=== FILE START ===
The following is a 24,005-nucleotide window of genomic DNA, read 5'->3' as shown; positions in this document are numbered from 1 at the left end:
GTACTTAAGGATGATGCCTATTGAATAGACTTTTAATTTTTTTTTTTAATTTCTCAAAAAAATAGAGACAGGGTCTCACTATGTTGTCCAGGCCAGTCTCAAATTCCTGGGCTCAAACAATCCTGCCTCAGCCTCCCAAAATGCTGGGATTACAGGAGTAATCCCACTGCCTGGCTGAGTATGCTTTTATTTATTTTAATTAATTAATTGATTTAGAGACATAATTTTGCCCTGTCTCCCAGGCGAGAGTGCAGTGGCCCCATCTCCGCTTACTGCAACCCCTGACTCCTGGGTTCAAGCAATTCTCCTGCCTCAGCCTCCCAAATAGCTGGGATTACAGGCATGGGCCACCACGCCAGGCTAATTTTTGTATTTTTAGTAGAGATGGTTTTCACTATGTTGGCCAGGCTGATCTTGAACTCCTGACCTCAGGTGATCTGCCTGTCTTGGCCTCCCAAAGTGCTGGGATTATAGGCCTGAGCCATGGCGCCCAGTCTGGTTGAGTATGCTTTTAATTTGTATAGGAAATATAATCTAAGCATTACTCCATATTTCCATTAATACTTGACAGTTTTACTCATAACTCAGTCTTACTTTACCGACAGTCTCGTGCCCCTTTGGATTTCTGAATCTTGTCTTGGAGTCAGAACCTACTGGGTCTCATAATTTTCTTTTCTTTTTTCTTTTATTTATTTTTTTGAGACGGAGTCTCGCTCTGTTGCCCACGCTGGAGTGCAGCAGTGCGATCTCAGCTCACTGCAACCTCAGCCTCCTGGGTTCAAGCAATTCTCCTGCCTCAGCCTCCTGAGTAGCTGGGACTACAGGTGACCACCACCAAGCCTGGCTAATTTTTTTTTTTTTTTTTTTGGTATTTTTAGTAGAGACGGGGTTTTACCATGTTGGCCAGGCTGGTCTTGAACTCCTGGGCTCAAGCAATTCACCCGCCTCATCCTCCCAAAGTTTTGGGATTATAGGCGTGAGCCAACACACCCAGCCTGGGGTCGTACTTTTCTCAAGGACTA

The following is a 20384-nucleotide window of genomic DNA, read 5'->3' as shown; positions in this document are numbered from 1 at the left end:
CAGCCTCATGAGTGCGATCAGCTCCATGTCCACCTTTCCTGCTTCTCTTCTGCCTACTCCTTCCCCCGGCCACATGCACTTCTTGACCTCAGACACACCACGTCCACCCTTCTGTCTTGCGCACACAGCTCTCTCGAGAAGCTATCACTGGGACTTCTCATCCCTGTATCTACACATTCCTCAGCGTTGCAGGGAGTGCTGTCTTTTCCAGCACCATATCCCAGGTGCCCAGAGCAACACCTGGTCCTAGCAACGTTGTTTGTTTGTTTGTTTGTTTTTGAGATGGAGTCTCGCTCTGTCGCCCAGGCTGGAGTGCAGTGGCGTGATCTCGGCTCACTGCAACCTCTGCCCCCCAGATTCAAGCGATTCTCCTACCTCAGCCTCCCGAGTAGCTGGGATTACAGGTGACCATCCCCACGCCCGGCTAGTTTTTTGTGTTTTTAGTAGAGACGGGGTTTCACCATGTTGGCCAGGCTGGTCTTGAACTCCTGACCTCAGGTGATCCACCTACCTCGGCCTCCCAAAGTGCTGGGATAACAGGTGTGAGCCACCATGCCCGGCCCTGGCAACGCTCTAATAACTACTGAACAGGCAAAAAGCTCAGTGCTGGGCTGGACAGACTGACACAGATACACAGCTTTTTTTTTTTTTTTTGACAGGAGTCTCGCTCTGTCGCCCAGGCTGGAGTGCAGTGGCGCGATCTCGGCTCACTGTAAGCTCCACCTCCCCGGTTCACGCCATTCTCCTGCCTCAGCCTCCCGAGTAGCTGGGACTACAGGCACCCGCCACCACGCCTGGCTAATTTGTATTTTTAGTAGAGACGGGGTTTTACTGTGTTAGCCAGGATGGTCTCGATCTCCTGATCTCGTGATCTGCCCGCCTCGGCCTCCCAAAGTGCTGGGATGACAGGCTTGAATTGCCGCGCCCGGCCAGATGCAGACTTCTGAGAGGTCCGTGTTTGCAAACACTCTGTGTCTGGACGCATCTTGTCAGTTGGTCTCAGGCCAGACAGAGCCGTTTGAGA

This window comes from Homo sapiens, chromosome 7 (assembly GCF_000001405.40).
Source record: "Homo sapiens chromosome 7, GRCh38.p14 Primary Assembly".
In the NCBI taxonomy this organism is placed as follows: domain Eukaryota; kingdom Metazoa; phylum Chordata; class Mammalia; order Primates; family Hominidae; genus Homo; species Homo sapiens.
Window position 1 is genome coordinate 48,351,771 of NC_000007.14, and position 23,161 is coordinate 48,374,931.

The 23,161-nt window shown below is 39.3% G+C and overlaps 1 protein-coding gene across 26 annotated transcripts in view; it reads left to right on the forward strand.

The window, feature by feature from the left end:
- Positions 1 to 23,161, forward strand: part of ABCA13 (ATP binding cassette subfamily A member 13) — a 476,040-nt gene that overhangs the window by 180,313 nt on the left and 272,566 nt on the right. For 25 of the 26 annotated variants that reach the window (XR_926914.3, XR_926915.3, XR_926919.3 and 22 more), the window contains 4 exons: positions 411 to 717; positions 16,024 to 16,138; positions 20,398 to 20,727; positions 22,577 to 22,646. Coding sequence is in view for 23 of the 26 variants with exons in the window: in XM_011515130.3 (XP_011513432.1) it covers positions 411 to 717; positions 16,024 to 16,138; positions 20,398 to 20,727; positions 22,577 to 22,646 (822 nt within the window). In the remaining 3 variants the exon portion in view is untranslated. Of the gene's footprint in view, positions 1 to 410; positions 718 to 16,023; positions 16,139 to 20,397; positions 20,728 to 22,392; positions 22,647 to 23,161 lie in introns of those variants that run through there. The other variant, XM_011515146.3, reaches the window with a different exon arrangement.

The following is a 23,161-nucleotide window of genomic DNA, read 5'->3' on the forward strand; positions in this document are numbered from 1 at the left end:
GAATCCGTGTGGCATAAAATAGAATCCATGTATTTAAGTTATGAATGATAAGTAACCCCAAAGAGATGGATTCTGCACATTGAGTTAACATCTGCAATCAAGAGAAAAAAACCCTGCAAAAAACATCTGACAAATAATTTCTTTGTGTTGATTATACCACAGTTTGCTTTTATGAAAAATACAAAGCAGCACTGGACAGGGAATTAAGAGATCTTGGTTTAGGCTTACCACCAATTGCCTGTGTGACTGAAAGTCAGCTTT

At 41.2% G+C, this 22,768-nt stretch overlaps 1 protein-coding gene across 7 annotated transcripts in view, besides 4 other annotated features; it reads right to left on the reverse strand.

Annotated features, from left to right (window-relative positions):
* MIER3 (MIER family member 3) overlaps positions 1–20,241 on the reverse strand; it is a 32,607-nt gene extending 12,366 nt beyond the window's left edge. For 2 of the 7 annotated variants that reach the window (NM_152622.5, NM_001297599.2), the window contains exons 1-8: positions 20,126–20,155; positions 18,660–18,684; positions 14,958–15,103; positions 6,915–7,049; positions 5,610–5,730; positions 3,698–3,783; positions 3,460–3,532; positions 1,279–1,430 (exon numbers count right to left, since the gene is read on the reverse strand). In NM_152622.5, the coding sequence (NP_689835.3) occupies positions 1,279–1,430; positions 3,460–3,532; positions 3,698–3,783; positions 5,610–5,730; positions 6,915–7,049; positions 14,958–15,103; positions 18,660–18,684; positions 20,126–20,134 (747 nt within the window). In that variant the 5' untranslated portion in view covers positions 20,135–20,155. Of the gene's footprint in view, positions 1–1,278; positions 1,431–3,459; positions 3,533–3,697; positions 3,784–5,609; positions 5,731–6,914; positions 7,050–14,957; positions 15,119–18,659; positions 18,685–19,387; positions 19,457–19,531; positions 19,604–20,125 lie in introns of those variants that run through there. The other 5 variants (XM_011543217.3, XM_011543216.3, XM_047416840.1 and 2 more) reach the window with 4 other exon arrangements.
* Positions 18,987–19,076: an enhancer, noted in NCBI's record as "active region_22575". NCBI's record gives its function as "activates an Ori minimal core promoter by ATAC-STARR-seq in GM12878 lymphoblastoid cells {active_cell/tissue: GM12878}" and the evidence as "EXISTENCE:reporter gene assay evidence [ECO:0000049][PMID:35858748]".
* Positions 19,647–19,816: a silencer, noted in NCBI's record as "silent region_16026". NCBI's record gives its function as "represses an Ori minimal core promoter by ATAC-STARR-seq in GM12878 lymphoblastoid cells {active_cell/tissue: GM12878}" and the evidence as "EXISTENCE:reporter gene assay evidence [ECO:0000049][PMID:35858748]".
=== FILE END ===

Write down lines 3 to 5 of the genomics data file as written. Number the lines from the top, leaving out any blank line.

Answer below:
The following is a 20384-nucleotide window of genomic DNA, read 5'->3' as shown; positions in this document are numbered from 1 at the left end:
CAGCCTCATGAGTGCGATCAGCTCCATGTCCACCTTTCCTGCTTCTCTTCTGCCTACTCCTTCCCCCGGCCACATGCACTTCTTGACCTCAGACACACCACGTCCACCCTTCTGTCTTGCGCACACAGCTCTCTCGAGAAGCTATCACTGGGACTTCTCATCCCTGTATCTACACATTCCTCAGCGTTGCAGGGAGTGCTGTCTTTTCCAGCACCATATCCCAGGTGCCCAGAGCAACACCTGGTCCTAGCAACGTTGTTTGTTTGTTTGTTTGTTTTTGAGATGGAGTCTCGCTCTGTCGCCCAGGCTGGAGTGCAGTGGCGTGATCTCGGCTCACTGCAACCTCTGCCCCCCAGATTCAAGCGATTCTCCTACCTCAGCCTCCCGAGTAGCTGGGATTACAGGTGACCATCCCCACGCCCGGCTAGTTTTTTGTGTTTTTAGTAGAGACGGGGTTTCACCATGTTGGCCAGGCTGGTCTTGAACTCCTGACCTCAGGTGATCCACCTACCTCGGCCTCCCAAAGTGCTGGGATAACAGGTGTGAGCCACCATGCCCGGCCCTGGCAACGCTCTAATAACTACTGAACAGGCAAAAAGCTCAGTGCTGGGCTGGACAGACTGACACAGATACACAGCTTTTTTTTTTTTTTTTGACAGGAGTCTCGCTCTGTCGCCCAGGCTGGAGTGCAGTGGCGCGATCTCGGCTCACTGTAAGCTCCACCTCCCCGGTTCACGCCATTCTCCTGCCTCAGCCTCCCGAGTAGCTGGGACTACAGGCACCCGCCACCACGCCTGGCTAATTTGTATTTTTAGTAGAGACGGGGTTTTACTGTGTTAGCCAGGATGGTCTCGATCTCCTGATCTCGTGATCTGCCCGCCTCGGCCTCCCAAAGTGCTGGGATGACAGGCTTGAATTGCCGCGCCCGGCCAGATGCAGACTTCTGAGAGGTCCGTGTTTGCAAACACTCTGTGTCTGGACGCATCTTGTCAGTTGGTCTCAGGCCAGACAGAGCCGTTTGAGA

This window comes from Homo sapiens, chromosome 7 (assembly GCF_000001405.40).